By Catarina de Albuquerque
To achieve clean water and sanitation for all by the year 2030, Africa will need to nearly triple its current investment and mobilize an additional $30 billion annually. That may seem like a hefty sum, but it’s less than two per cent of the continent’s current GDP. It’s also far less than the estimated $170 billion lost annually from water scarcity, poor sanitation, and disease in sub-Saharan Africa alone.
Historically, finance ministers have been apathetic about allocating funds to water and sanitation because these services are viewed as a drain on public budgets. I’ve heard that providing access is: “Too expensive” and “Less pressing than tackling climate change, a pandemic or a humanitarian emergency.”
Unfortunately, many decision-makers are often tempted to pursue one goal at the exclusion of others. We cannot achieve climate goals if countries are facing water scarcity. We cannot improve healthcare when more children under five are dying from contaminated water than bullets in war.
But there are ways to pay for water and sanitation that can simultaneously help leaders achieve their development goals. So how do we triple investment?
First, we need to start with political prioritization. Who increases or decreases budgets? Who decides on ambitious goals to increase access to water and sanitation? These are political decisions, and I believe that when political will is mobilized to prioritize water and sanitation, the financing follows.
For example, earlier this year, nine African governments announced they are working on Presidential Compacts on Water and Sanitation. These initiatives include increased budget allocations, innovative sources of financing, and plans to construct new infrastructure. We hope to see other countries across the continent – and beyond – follow suit.
Second, we need to convince finance ministers that water and sanitation yields high economic and financial returns. Every dollar invested in climate-resilient water and sanitation in Africa returns at least $7.
Next, governments and their partners can more effectively use the financial resources they already have including domestic water tariffs, taxes, and micro and macro loans.
For example, government officials might think they are making water and sanitation more affordable for poorer households by instituting low tariffs for all customers. However, this often creates a lack of revenue to cover the basic operational costs of water companies, which then need additional financial support from the government to survive. It can also unintentionally subsidize wealthier households and businesses who can afford to pay more.
Alternatively, Burkina Faso, has instituted higher tariffs on commerce and industry to offset the costs of providing household connections and public standpipes within poorer communities.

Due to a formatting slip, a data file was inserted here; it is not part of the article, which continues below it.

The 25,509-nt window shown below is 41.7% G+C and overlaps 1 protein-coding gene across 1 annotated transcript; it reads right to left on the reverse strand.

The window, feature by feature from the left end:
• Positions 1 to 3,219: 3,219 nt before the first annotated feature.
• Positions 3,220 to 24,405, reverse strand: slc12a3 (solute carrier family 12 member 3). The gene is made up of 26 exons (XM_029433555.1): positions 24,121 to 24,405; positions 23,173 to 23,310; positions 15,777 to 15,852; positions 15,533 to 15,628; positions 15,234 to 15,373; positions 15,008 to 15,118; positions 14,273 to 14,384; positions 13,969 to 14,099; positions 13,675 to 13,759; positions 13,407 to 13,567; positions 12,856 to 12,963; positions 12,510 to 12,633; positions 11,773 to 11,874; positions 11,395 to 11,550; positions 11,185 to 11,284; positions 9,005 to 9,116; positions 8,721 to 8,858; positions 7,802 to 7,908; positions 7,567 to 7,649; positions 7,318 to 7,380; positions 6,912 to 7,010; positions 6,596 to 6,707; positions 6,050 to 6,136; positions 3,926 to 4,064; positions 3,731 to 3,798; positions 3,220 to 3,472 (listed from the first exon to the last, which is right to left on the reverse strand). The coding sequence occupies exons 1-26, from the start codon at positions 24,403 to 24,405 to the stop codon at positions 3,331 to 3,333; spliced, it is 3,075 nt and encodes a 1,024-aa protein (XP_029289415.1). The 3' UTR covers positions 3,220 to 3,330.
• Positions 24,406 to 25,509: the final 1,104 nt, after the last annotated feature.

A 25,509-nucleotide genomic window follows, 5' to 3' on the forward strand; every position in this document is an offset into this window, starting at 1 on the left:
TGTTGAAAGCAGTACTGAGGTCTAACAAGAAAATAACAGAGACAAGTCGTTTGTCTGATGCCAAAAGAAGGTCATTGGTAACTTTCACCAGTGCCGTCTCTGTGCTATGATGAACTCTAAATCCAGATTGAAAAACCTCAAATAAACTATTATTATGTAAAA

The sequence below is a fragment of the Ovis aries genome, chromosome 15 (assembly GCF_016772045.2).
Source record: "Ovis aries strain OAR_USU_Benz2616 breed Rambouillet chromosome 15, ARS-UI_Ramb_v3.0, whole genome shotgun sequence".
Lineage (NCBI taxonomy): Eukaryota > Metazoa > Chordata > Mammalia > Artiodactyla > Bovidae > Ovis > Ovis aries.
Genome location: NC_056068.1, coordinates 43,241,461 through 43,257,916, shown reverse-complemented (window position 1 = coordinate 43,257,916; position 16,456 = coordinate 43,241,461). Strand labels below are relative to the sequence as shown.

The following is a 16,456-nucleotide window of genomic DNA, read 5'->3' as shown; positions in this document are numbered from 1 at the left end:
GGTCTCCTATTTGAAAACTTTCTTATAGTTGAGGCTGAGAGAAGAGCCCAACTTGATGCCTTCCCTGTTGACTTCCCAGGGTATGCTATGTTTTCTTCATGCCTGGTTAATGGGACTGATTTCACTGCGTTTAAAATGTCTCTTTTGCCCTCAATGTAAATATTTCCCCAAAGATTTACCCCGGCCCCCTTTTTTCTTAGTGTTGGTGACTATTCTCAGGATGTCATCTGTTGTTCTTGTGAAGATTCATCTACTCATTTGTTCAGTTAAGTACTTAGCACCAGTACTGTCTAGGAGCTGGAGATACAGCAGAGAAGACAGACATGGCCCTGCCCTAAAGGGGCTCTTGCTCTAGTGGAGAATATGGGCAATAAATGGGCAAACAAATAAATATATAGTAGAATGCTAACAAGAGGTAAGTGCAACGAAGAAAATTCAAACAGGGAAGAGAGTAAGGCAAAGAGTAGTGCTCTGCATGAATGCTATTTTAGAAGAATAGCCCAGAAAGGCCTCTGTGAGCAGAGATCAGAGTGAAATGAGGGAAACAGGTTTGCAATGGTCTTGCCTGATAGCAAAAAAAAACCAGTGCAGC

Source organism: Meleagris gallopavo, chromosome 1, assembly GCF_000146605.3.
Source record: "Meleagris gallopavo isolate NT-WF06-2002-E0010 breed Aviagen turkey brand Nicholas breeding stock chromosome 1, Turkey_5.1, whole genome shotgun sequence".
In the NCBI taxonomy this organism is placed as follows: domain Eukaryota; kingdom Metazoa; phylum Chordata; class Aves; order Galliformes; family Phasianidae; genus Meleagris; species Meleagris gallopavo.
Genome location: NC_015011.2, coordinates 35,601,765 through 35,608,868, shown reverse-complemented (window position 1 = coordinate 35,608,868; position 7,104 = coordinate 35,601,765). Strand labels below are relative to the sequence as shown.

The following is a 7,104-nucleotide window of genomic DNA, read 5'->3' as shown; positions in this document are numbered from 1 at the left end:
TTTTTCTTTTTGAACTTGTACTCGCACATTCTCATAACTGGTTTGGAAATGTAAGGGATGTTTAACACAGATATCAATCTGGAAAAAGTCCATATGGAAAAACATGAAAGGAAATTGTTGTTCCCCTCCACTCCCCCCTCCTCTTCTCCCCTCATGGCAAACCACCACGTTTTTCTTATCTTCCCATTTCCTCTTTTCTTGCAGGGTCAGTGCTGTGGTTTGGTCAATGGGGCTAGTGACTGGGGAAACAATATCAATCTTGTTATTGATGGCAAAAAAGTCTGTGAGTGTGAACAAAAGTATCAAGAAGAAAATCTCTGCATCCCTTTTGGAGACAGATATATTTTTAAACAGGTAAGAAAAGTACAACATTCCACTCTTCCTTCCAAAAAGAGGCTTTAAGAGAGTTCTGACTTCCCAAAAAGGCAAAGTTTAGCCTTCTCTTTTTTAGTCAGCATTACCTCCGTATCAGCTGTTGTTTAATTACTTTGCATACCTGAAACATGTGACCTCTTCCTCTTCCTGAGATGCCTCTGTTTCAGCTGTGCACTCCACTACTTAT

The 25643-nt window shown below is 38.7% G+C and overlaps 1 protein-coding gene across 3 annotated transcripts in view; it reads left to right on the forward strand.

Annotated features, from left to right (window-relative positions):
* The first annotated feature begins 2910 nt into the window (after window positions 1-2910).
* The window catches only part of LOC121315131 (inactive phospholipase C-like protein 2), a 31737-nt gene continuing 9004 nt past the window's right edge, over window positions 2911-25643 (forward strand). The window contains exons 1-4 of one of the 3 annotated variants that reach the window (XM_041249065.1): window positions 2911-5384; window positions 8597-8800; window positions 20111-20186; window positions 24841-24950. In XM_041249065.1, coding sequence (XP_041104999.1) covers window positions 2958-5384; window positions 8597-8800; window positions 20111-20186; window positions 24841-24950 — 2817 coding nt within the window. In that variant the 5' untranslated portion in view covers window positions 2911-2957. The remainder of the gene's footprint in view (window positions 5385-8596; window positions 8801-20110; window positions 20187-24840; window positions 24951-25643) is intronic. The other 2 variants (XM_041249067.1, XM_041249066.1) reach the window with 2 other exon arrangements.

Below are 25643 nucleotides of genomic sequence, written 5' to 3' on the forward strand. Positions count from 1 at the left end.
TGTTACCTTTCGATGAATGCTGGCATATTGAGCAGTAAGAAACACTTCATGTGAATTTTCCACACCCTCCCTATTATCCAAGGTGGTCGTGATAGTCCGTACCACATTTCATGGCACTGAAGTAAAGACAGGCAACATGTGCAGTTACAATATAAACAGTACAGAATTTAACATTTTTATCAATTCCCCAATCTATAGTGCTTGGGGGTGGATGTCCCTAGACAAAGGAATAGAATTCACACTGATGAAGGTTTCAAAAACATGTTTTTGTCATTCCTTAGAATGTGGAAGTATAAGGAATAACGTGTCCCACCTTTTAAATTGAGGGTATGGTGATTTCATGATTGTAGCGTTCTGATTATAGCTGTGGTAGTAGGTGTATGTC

Earmarked tax dollars are yet another way to pay for water and sanitation. Europe and North America have historically used property taxes to fund capital investments in these services, while South Korea has used tax money from alcohol sales.
The foundation of a healthy investment climate also demands stronger sector regulation: well-documented standards with targets for performance, clear lines of accountability, incentives and penalties. For example, Kenya has teamed up with the World Bank to evaluate the creditworthiness of their water utilities to attract domestic and international finance.
Finally, the international community needs to build relationships with finance ministers, bringing the right examples of policies that can achieve development goals. That’s the objective of our upcoming Africa Finance Ministers’ Meeting which will be hosted on 31 October by Sanitation and Water for All, UNICEF and the African Ministers’ Council on Water.
This is a unique opportunity for our sector to position itself not as a drain on national resources, but rather as an investment in human and economic development. Additionally, many finance ministers are already taking positive steps to finance water and sanitation in their countries, and we are excited for them to share their expertise.
There are very few opportunities where a single investment can improve public health and quality of life, spur economic growth, and reduce inequalities, but investing in water does all of these things and more.
It’s time we reap the rewards.
Catarina de Albuquerque, is the CEO of the UNICEF-hosted Sanitation and Water for All global partnership and first UN Special Rapporteur on the human rights to safe drinking water and sanitation